The Pololu Zumo is a small mini-sumo sized robot. It is a high quality tracked robot platform that is great fun for learning robotics. It comes in a number of variations including kit form and fully assembled.

The first version of the Zumo came with the V1.0 of the Zumo Shield for Arduino.

Pololu soon revised the shield to the V1.2 Zumo Shield but otherwise the robot stayed the same and is available as the Pololu Zumo robot for Arduino V.2. The changes to the shield were relatively minor improvements to the accelerometer and an added gyro. Pololu have also released another version of the Zumo that is based on the ATmega32U4 chip called the Pololu Zumo 32U4 robot which has more features but is more expensive.

The Zumo Arduino robot requires an Arduino Uno compatible micro-controller which is sold separately. This robot is a great option if you already have one of these boards lying around waiting for a fun project to happen to it. Good controllers are the Arduino Uno R3, Leonardo or SparkFun’s Redboard.

To get a Zumo going you can start with the kit or assembled bot...

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Starting with the Zumo Kit for Arduino

If you like building things and can do a little bit of soldering then the kit is the place to start.

Here’s what you need:

1 x Pololu Zumo Robot Kit for Arduino V1.2

2 x Micro metal gearmotors. We recommend these high power versions:

Higher gear ratios like 210:1 tend to make the robot a bit slow while ratios like 30:1 don’t quite give enough grunt on surfaces like shaggy carpet.

1 x Arduino Uno compatiable microcontroller. Arduino Uno R3, Leonardo or SparkFun’s Redboard are great well made choices.

1 x USB cable. The type depends on your microcontroller. ‘A’ on one end and either mini-B or micro-B for the microcontroller. These are very common for cameras and phones.

AA batteries. The Zumo takes 4 AA batteries. It will run for several hours continously on a set of quality alkaline cells or better still use rechargeable NiMh as they are cheaper over the long run. Both available in most supermarkets and larger hardware stores.

Putting the Zumo kit together

The best instructions to follow for putting together the Zumo kit are detailed here, covering soldering and assembly of the motors and other parts to the shield. These instructions are worth following as it saves time undoing mistakes like the ones I made.

Starting with the Assembled Zumo for Arduino

If putting together a Zumo 1.2 from scratch is not your thing, you can start with an assembled robot and add your own controller.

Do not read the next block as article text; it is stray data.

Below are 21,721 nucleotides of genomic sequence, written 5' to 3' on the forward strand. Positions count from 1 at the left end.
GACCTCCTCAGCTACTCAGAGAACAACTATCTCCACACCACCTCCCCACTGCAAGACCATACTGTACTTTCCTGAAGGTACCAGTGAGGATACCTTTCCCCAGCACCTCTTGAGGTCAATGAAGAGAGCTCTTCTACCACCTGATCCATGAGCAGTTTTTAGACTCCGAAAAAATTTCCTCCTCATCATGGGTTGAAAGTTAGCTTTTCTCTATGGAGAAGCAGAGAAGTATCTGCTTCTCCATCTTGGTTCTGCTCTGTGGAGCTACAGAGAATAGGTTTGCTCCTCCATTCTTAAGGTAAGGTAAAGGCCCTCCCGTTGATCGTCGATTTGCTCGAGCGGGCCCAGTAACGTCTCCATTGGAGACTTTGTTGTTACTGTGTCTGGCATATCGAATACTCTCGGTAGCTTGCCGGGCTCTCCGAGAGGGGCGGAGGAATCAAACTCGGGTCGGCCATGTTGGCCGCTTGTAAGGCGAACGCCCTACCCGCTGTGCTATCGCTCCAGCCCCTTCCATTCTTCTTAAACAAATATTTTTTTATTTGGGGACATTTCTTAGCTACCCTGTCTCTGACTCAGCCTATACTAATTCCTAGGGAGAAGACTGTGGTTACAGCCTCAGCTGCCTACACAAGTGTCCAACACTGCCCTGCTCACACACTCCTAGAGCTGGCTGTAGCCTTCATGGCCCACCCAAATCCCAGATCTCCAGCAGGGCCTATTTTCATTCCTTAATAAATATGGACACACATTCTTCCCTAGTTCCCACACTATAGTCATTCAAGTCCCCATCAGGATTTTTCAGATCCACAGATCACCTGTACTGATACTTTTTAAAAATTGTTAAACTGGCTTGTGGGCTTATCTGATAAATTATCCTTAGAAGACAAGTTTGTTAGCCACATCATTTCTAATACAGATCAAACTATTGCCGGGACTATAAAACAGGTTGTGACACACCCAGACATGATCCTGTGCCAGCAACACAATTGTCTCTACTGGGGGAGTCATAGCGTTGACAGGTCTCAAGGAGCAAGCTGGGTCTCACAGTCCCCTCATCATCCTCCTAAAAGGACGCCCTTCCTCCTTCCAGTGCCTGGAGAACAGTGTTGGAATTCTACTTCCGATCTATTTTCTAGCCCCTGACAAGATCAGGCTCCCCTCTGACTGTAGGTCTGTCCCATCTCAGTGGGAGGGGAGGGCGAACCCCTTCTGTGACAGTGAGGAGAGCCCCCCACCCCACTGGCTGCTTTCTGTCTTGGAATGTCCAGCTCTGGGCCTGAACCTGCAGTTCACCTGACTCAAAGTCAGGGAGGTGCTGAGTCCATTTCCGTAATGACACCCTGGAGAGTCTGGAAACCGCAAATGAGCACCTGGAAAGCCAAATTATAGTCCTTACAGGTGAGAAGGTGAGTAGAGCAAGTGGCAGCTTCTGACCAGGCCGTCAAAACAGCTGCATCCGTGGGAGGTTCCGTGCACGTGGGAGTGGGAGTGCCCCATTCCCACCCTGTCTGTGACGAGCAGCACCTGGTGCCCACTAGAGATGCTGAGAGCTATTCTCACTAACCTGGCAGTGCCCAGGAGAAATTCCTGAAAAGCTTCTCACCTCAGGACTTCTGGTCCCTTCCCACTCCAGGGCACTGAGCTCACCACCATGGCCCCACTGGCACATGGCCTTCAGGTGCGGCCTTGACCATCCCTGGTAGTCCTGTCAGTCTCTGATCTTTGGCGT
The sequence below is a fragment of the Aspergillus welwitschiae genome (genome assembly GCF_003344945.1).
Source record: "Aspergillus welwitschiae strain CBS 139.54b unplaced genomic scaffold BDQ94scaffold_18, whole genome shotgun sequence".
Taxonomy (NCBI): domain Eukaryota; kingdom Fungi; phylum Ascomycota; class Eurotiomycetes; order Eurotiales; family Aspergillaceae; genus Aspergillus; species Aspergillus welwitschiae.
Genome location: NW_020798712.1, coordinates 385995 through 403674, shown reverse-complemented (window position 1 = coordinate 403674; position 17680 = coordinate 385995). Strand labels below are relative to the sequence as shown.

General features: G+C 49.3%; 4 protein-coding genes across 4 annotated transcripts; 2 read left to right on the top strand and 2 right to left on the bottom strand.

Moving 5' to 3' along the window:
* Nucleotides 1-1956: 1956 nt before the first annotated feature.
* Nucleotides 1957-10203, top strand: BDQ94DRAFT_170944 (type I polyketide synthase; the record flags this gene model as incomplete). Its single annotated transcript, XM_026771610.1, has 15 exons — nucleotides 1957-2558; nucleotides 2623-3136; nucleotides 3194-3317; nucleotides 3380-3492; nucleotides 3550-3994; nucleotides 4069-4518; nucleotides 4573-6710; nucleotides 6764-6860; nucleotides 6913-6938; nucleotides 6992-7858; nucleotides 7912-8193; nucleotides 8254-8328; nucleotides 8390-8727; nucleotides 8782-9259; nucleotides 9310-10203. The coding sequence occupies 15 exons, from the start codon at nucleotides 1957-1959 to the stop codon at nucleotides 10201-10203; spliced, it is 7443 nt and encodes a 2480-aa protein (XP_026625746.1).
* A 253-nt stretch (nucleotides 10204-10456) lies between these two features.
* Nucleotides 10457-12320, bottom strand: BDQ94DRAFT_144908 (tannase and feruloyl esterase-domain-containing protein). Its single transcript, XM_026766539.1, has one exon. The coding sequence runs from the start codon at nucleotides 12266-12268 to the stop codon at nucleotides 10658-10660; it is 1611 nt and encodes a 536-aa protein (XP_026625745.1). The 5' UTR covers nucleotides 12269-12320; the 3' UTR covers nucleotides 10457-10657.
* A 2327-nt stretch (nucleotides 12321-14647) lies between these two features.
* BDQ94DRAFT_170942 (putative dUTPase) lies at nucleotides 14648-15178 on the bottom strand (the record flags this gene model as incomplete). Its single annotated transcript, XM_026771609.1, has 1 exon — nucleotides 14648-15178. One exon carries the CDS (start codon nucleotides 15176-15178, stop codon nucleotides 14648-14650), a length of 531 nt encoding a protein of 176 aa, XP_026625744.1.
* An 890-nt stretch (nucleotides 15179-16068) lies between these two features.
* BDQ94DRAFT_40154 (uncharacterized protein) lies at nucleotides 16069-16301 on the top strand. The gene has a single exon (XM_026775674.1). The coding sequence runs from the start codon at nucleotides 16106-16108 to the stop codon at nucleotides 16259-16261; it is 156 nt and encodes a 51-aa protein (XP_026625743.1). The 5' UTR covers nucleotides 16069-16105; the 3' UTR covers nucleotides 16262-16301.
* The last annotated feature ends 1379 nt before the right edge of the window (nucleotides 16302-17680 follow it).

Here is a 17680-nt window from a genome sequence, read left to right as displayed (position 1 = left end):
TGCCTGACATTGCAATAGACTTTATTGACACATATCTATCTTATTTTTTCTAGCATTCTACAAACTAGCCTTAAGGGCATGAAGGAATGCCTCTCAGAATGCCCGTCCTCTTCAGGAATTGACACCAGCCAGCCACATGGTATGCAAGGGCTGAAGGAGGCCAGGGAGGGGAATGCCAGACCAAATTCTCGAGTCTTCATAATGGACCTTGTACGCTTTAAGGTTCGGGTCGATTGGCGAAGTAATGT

Here’s what you need:

1 x Pololu Zumo Robot for Arduino V1.2

1 x Arduino Uno compatiable microcontroller. Arduino Uno R3, Leonardo or SparkFun’s Redboard are great well made choices.

1 x USB cable. The type depends on your microcontroller. ‘A’ on one end and either mini-B or micro-B for the microcontroller. These are very common for cameras and phones.

AA batteries. The Zumo takes 4 AA batteries. It will run for several hours continously on a set of quality alkaline cells or better still use rechargeable NiMh as they are cheaper over the long run. Both available in most supermarkets and larger hardware stores.

Optional Line Sensor

The Zumo for Arduino can be fitted with an infrared line sensor “Zumo Reflectance Sensor Array”. This enables the robot to follow lines and solve maze puzzles. It is a great addition that adds lots of possibilities to the robot. It works with both V1 and V1.2 of the Zumo Robot for Arduino, assembled or kit form.

Other Sensors

The V1.2 Zumo Shield breaks out a lot of the pins from the arduino based microcontroller.

You can connect all manner of 5V based sensors directly to these pins. Some suggestions are:

Infrared distance sensors

Sharp distance sensors These come in all kinds of ranges and are either analog (give a distance reading) or digital (true/false) detection. These work great indoors and can detect other robots or walls, chairs etc.

3-pin JST ZH-style cable connected to a Sharp GP2Y0A51SK0F Analog Distance Sensor 2-15cm (1)

Ultrasonic range finders

Ultrasonic range finders use reflected sound waves these sensors measure the distance to an object. The would well in bright light and have a wider detection area than infrared sensors. Common ones for little robots include the SRF02, SRF05 however a wide variety exist with difference response characteristics and detection ranges.

Other options

Your robot could use a photocell resistor to detect light and scurry away or attack or bling it up with some LED lights.

Remember the V1.2 Zumo Shield comes with a 3-axis accelerometer, compass, gyroscope!